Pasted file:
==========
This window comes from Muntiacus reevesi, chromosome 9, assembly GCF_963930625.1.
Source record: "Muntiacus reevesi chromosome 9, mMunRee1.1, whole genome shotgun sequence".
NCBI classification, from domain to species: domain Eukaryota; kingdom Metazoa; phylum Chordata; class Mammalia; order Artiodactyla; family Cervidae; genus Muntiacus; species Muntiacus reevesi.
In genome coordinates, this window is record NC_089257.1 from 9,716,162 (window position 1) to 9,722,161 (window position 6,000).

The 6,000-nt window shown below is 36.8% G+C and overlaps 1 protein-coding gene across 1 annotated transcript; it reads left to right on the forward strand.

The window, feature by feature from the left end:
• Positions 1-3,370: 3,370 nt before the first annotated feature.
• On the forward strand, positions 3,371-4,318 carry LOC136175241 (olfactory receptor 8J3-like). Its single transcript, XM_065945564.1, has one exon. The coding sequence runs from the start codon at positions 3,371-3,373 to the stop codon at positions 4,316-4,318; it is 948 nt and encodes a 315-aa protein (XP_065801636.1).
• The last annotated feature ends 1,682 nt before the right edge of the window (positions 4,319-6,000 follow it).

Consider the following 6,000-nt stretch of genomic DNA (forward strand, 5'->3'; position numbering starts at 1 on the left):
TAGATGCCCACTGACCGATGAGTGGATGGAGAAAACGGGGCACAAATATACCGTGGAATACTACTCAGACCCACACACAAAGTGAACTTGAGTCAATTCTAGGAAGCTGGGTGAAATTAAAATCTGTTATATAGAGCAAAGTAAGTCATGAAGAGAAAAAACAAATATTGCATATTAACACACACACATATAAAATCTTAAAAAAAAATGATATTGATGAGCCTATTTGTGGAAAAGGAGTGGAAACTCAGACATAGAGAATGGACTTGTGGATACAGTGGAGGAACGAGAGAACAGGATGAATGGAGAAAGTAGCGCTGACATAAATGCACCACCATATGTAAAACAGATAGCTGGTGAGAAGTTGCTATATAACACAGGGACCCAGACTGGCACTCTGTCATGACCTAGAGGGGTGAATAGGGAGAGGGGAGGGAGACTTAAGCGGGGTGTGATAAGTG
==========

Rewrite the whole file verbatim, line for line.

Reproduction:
This window comes from Muntiacus reevesi, chromosome 9, assembly GCF_963930625.1.
Source record: "Muntiacus reevesi chromosome 9, mMunRee1.1, whole genome shotgun sequence".
NCBI classification, from domain to species: domain Eukaryota; kingdom Metazoa; phylum Chordata; class Mammalia; order Artiodactyla; family Cervidae; genus Muntiacus; species Muntiacus reevesi.
In genome coordinates, this window is record NC_089257.1 from 9,716,162 (window position 1) to 9,722,161 (window position 6,000).

The 6,000-nt window shown below is 36.8% G+C and overlaps 1 protein-coding gene across 1 annotated transcript; it reads left to right on the forward strand.

The window, feature by feature from the left end:
• Positions 1-3,370: 3,370 nt before the first annotated feature.
• On the forward strand, positions 3,371-4,318 carry LOC136175241 (olfactory receptor 8J3-like). Its single transcript, XM_065945564.1, has one exon. The coding sequence runs from the start codon at positions 3,371-3,373 to the stop codon at positions 4,316-4,318; it is 948 nt and encodes a 315-aa protein (XP_065801636.1).
• The last annotated feature ends 1,682 nt before the right edge of the window (positions 4,319-6,000 follow it).

Consider the following 6,000-nt stretch of genomic DNA (forward strand, 5'->3'; position numbering starts at 1 on the left):
TAGATGCCCACTGACCGATGAGTGGATGGAGAAAACGGGGCACAAATATACCGTGGAATACTACTCAGACCCACACACAAAGTGAACTTGAGTCAATTCTAGGAAGCTGGGTGAAATTAAAATCTGTTATATAGAGCAAAGTAAGTCATGAAGAGAAAAAACAAATATTGCATATTAACACACACACATATAAAATCTTAAAAAAAAATGATATTGATGAGCCTATTTGTGGAAAAGGAGTGGAAACTCAGACATAGAGAATGGACTTGTGGATACAGTGGAGGAACGAGAGAACAGGATGAATGGAGAAAGTAGCGCTGACATAAATGCACCACCATATGTAAAACAGATAGCTGGTGAGAAGTTGCTATATAACACAGGGACCCAGACTGGCACTCTGTCATGACCTAGAGGGGTGAATAGGGAGAGGGGAGGGAGACTTAAGCGGGGTGTGATAAGTG